Posts for tag: pregnancy

By Dental Choice
December 31, 2021
Category: Oral Health
Tags: oral health   pregnancy  
MaintainYourDentalCareDuringPregnancyForYouandYourBaby

Hearing the words, "You're going to have a baby," can change your life—as surely as the next nine months can too. Although an exciting time, pregnancy can be hectic with many things concerning you and your baby's health competing for your attention.

Be sure, then, that you include dental care on your short list of health priorities. It may seem tempting to "put things off" regarding your teeth and gums. But there are good reasons to keep up your dental care—for you and your baby.

For you: a higher risk of dental disease. Hormonal changes during pregnancy can trigger outcomes that increase your dental disease risk. For one, you may encounter cravings that include carbohydrates like sugar. Bacteria feed on sugar, which can cause both tooth decay and gum disease. This change in hormones can also trigger a form of gum disease called pregnancy gingivitis.

For your baby: dental-related complications. Some studies show evidence that a mother's oral bacteria can pass through the placenta and affect the baby. This may in turn spark an inflammatory response in the mother's body, creating potential complications during pregnancy. Other research points to what could result: Women with diseased gums are more likely to deliver premature or underweight babies than those with healthy gums.

Fortunately, you can minimize dental disease during pregnancy and protect both you and your baby.

  • Keep up regular dental cleanings and checkups during pregnancy;
  • Limit consumption of sweets and other sugary foods;
  • Brush and floss every day to remove dental plaque, which feeds bacteria;
  • See your dentist at the first sign of swollen, painful or bleeding gums;  
  • And, inform your dentist that you're pregnant—it could affect your treatment plan.

Although it's wise to put off dental work of a cosmetic or elective nature, you shouldn't postpone essential procedures. Both the American Dental Association and the American Congress of Obstetricians and Gynecologists approve of pregnant women undergoing therapeutic dental work.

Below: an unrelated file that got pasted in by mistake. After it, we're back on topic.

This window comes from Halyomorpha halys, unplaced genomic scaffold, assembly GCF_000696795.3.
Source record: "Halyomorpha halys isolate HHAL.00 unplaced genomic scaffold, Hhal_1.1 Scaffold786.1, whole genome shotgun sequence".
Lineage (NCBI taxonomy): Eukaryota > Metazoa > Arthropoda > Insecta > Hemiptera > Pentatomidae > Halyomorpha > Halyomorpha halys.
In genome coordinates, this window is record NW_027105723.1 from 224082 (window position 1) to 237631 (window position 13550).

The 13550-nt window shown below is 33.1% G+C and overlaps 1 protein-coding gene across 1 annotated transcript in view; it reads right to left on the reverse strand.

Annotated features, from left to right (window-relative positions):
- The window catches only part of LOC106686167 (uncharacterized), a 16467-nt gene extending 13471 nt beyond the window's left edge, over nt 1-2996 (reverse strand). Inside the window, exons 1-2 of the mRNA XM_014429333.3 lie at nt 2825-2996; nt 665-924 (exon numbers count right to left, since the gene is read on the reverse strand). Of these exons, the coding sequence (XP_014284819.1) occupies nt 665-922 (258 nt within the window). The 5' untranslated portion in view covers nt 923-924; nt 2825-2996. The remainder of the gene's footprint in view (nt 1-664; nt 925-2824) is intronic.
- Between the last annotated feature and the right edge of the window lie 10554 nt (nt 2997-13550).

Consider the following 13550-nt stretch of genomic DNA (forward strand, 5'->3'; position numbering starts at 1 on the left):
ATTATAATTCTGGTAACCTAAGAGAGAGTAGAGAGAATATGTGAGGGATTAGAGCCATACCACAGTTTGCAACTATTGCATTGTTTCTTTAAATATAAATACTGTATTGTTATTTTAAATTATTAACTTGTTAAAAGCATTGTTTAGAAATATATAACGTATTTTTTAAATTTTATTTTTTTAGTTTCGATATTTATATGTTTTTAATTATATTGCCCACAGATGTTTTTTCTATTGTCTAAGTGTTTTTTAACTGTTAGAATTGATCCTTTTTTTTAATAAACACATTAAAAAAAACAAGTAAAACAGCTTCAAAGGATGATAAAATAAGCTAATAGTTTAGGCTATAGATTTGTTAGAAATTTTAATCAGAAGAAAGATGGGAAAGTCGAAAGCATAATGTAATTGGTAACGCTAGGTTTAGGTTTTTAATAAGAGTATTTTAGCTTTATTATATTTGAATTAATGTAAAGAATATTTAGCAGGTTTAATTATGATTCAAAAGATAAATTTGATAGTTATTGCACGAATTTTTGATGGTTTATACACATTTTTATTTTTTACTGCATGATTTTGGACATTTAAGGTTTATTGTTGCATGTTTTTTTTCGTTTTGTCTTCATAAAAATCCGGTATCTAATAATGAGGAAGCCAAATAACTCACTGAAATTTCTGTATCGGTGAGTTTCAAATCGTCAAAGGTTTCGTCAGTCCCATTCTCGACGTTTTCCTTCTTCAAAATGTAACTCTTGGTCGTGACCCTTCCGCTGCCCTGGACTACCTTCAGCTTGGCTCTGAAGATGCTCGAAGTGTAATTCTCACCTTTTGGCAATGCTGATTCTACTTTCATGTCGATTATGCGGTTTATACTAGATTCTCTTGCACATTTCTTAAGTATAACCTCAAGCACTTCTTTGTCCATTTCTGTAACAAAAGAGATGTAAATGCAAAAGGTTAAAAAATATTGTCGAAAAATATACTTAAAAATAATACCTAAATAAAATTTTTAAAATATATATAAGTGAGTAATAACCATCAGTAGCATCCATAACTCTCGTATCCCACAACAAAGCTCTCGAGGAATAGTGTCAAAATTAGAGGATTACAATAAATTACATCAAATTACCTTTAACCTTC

Dental care during pregnancy shouldn't be an option. Maintaining your oral health could help you and your baby avoid unpleasant complications.

If you would like more information on dental care during pregnancy, please contact us or schedule an appointment for a consultation. You can also learn more about this topic by reading the Dear Doctor magazine article “Dental Care During Pregnancy.”

EliminatinganInfantsLiporTongueTieCanMakeBreastfeedingEasier

Most babies come into the world ready and able to nourish at their mother's breast—no training required! About one in ten children, though, may have a structural abnormality with their tongue or lip that makes it difficult for them to breastfeed.

The abnormality involves a small strip of tissue called a frenum or frenulum, which is found in the mouth connecting soft tissue to more rigid structures. You'll find a frenum attaching the upper lip to the gums, while another connects the underside of the tongue to the floor of the mouth.

Frenums are a normal part of oral anatomy and usually don't pose a problem. But if the frenum tissue is too short, thick or tight, it could restrict lip or tongue movement. If so, a baby may not be able to achieve a good seal on their mother's nipple, causing them to ineffectively chew rather than suck to access the mother's milk. Such a situation guarantees an unpleasant experience for both mother and baby.

The problem can be addressed with a minor surgical procedure performed in a dentist's office. During the procedure, the dentist first numbs the area with an anesthetic gel. The frenum is then snipped with scissors or a laser.

With very little if any post-procedure care, the baby can immediately begin nursing. But although the physical impediment may be removed, the child may need to “relearn” how to nurse. It may take time for the baby to readjust, and could require help from a professional.

Nursing isn't the only reason for dealing with an abnormally shortened frenum. Abnormal frenums can interfere with speech development and may even widen gaps between the front teeth, contributing to poor bite development. It's often worthwhile to clip a frenum early before it creates other problems.

It isn't absolutely necessary to deal with a “tongue” or “lip tie” in this manner—a baby can be nourished by bottle. But to gain the physical and emotional benefits of breastfeeding, taking care of this particular problem early may be a good option.

If you would like more information on the problem of tongue or lip ties in infants, please contact us or schedule an appointment for a consultation. You can also learn more about this topic by reading the Dear Doctor magazine article “Tongue Ties, Lip Ties and Breastfeeding.”